A regular fixture in the Beatport charts, Dutch house/techno DJ and producer Joris Voorn has a couple of albums and a slew of remixes to his name, and has also set up Rejected, his own record label. Future Music recently headed over to Amsterdam and climbed the steps to his loft-based studio.
When asked to explain his studio philosophy, Voorn replies: “I do love the real instrument part of having hardware, even just the aura of having these bits of equipment around me just makes me feel like I’m in a real studio. Having the opportunity to put signals from Ableton [Live] through nice bits of hardware and generating new sounds this way is really nice.”
“When I started, techno was still pretty big, so I decided that I needed to have a 909,” says Joris. “I bought the 808 as well, but the 909 has a much tougher sound on the floor. I don’t use it much now - apart from the odd sample here and there.” You’ll also note that sitting on top of the drum machine is another classic Roland box - a TB-303.
Joris has a small but significant stack of outboard gear - he describes the Zoom 9150 delay (third from top) as being “really simple, but very nice to use”. Then there’s the Lexicon MPX1 reverb: “I bought this a while ago; again it was used on the track MPX309 - hence the reason it’s called MPX309. I haven’t used it at all really after that but it being on that record meant that it paid for itself.”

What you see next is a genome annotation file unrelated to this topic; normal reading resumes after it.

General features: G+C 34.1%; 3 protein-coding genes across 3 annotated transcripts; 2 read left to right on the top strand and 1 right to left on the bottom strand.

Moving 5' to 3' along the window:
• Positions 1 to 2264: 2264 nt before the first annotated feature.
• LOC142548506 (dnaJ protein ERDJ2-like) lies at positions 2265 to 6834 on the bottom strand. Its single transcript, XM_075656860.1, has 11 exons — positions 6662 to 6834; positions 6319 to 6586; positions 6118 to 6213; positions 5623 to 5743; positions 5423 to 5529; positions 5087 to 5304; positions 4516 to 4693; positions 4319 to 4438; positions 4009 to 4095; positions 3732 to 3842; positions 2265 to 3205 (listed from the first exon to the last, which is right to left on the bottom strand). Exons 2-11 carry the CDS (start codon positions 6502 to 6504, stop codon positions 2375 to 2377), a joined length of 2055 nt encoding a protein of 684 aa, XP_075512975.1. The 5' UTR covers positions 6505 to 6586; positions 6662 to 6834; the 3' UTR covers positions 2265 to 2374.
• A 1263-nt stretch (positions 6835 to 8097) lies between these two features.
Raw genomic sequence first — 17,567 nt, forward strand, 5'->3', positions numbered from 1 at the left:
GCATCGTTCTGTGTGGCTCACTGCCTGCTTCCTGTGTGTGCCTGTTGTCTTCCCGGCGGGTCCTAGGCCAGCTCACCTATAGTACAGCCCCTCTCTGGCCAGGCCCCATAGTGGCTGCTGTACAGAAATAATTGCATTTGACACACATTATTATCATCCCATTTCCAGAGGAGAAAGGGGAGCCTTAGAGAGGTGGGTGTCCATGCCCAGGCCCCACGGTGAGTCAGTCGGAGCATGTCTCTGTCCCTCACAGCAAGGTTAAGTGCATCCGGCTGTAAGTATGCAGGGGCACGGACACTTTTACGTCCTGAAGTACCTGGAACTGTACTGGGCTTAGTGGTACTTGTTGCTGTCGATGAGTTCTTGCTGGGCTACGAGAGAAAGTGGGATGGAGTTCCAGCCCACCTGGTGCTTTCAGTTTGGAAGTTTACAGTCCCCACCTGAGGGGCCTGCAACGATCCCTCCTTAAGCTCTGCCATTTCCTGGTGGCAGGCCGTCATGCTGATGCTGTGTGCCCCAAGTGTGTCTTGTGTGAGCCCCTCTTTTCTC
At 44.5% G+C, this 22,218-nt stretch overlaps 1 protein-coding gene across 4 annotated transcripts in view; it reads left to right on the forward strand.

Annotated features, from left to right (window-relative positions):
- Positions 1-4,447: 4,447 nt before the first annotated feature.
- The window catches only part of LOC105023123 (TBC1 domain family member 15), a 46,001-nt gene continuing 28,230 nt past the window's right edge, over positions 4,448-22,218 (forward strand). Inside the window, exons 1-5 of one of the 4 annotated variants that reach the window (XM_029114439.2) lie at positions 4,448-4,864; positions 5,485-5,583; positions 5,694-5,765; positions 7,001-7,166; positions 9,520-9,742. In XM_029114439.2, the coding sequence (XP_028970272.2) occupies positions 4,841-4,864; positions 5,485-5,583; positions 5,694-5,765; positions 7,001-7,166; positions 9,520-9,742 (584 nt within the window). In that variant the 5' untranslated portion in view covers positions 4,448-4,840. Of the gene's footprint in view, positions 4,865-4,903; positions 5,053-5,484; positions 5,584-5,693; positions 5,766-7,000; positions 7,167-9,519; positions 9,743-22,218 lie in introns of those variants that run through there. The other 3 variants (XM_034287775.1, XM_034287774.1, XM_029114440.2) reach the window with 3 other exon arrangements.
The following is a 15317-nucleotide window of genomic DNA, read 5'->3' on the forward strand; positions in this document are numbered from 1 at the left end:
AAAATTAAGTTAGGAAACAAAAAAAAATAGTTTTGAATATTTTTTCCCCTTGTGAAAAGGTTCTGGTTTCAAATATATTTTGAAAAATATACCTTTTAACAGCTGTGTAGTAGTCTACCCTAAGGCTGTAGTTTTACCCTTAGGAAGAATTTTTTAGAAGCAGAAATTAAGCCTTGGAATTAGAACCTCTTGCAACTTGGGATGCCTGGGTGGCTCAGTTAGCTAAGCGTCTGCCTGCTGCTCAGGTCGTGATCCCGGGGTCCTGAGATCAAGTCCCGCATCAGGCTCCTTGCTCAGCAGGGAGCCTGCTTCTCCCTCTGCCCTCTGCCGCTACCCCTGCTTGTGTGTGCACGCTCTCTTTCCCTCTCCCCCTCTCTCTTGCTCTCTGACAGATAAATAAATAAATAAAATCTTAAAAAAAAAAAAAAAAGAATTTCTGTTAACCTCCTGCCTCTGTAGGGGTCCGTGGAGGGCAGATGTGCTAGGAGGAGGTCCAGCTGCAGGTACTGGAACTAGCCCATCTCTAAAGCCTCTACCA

Finally, Joris has TL Audio’s C-1 (bottom): “I used to use this as a master bus compressor, but I try to keep the mixes much more open now and don’t really need this sort of compression on the master channel.”
Computer and monitors
Unsurprisingly, there’s a computer at the heart of Joris’s setup - a Mac running Logic (favourite plug-ins include Omnisphere, Sylenth1 and Battery) - while monitoring is taken care of by a pair of Genelec 1031a speakers. “They’re really crisp and clear but with enough of a clubby sound for me to hear what the tracks will sound like on the floor.”
“I’m trying to work on a new album, but there’s too many people asking me for remixes at the moment,” admits Joris. “I’ve stopped remixing for small labels to cut back on the amount, but there are always remixes that are worth doing.”